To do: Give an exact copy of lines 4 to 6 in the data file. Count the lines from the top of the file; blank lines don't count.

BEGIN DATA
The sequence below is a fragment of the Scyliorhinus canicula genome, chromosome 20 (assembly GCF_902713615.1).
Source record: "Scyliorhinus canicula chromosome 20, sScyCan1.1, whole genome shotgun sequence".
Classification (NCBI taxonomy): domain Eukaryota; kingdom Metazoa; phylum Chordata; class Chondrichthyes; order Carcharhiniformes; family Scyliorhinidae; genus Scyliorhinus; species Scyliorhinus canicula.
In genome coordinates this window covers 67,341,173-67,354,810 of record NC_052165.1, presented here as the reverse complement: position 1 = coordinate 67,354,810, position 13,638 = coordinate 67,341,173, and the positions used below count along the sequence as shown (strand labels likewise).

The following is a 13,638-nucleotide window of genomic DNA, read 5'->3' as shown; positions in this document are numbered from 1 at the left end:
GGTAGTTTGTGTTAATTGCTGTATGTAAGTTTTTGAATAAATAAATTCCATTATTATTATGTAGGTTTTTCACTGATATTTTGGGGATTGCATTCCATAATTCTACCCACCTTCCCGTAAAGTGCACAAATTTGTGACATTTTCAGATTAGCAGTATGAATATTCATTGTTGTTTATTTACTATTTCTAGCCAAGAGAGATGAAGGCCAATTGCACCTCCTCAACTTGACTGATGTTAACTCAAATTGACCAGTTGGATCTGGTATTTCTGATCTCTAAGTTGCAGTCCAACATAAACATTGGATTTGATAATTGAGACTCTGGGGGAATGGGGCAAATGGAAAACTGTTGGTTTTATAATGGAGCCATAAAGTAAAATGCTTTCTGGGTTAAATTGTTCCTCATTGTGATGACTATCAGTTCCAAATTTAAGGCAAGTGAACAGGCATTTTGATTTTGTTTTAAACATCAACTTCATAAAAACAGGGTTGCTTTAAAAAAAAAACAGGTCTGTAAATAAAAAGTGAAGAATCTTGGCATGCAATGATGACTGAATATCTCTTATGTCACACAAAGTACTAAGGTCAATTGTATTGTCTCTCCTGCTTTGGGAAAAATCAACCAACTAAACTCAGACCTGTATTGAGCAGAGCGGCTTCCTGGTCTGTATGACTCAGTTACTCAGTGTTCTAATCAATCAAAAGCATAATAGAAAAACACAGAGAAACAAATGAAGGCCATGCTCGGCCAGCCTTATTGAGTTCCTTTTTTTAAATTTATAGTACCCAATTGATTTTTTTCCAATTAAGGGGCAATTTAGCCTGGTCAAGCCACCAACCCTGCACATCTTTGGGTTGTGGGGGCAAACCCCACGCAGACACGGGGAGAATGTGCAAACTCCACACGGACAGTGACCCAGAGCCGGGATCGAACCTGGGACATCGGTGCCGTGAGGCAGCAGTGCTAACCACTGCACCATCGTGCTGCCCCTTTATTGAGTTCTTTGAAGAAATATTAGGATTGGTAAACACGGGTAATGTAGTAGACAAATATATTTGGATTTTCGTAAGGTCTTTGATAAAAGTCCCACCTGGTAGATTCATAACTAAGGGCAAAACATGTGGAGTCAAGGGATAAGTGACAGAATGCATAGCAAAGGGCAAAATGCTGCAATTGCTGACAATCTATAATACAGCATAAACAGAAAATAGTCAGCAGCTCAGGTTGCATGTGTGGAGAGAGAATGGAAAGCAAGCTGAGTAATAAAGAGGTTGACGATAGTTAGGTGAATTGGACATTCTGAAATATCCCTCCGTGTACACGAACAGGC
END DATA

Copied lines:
In genome coordinates this window covers 67,341,173-67,354,810 of record NC_052165.1, presented here as the reverse complement: position 1 = coordinate 67,354,810, position 13,638 = coordinate 67,341,173, and the positions used below count along the sequence as shown (strand labels likewise).

The following is a 13,638-nucleotide window of genomic DNA, read 5'->3' as shown; positions in this document are numbered from 1 at the left end:
GGTAGTTTGTGTTAATTGCTGTATGTAAGTTTTTGAATAAATAAATTCCATTATTATTATGTAGGTTTTTCACTGATATTTTGGGGATTGCATTCCATAATTCTACCCACCTTCCCGTAAAGTGCACAAATTTGTGACATTTTCAGATTAGCAGTATGAATATTCATTGTTGTTTATTTACTATTTCTAGCCAAGAGAGATGAAGGCCAATTGCACCTCCTCAACTTGACTGATGTTAACTCAAATTGACCAGTTGGATCTGGTATTTCTGATCTCTAAGTTGCAGTCCAACATAAACATTGGATTTGATAATTGAGACTCTGGGGGAATGGGGCAAATGGAAAACTGTTGGTTTTATAATGGAGCCATAAAGTAAAATGCTTTCTGGGTTAAATTGTTCCTCATTGTGATGACTATCAGTTCCAAATTTAAGGCAAGTGAACAGGCATTTTGATTTTGTTTTAAACATCAACTTCATAAAAACAGGGTTGCTTTAAAAAAAAAACAGGTCTGTAAATAAAAAGTGAAGAATCTTGGCATGCAATGATGACTGAATATCTCTTATGTCACACAAAGTACTAAGGTCAATTGTATTGTCTCTCCTGCTTTGGGAAAAATCAACCAACTAAACTCAGACCTGTATTGAGCAGAGCGGCTTCCTGGTCTGTATGACTCAGTTACTCAGTGTTCTAATCAATCAAAAGCATAATAGAAAAACACAGAGAAACAAATGAAGGCCATGCTCGGCCAGCCTTATTGAGTTCCTTTTTTTAAATTTATAGTACCCAATTGATTTTTTTCCAATTAAGGGGCAATTTAGCCTGGTCAAGCCACCAACCCTGCACATCTTTGGGTTGTGGGGGCAAACCCCACGCAGACACGGGGAGAATGTGCAAACTCCACACGGACAGTGACCCAGAGCCGGGATCGAACCTGGGACATCGGTGCCGTGAGGCAGCAGTGCTAACCACTGCACCATCGTGCTGCCCCTTTATTGAGTTCTTTGAAGAAATATTAGGATTGGTAAACACGGGTAATGTAGTAGACAAATATATTTGGATTTTCGTAAGGTCTTTGATAAAAGTCCCACCTGGTAGATTCATAACTAAGGGCAAAACATGTGGAGTCAAGGGATAAGTGACAGAATGCATAGCAAAGGGCAAAATGCTGCAATTGCTGACAATCTATAATACAGCATAAACAGAAAATAGTCAGCAGCTCAGGTTGCATGTGTGGAGAGAGAATGGAAAGCAAGCTGAGTAATAAAGAGGTTGACGATAGTTAGGTGAATTGGACATTCTGAAATATCCCTCCGTGTACACGAACAGGC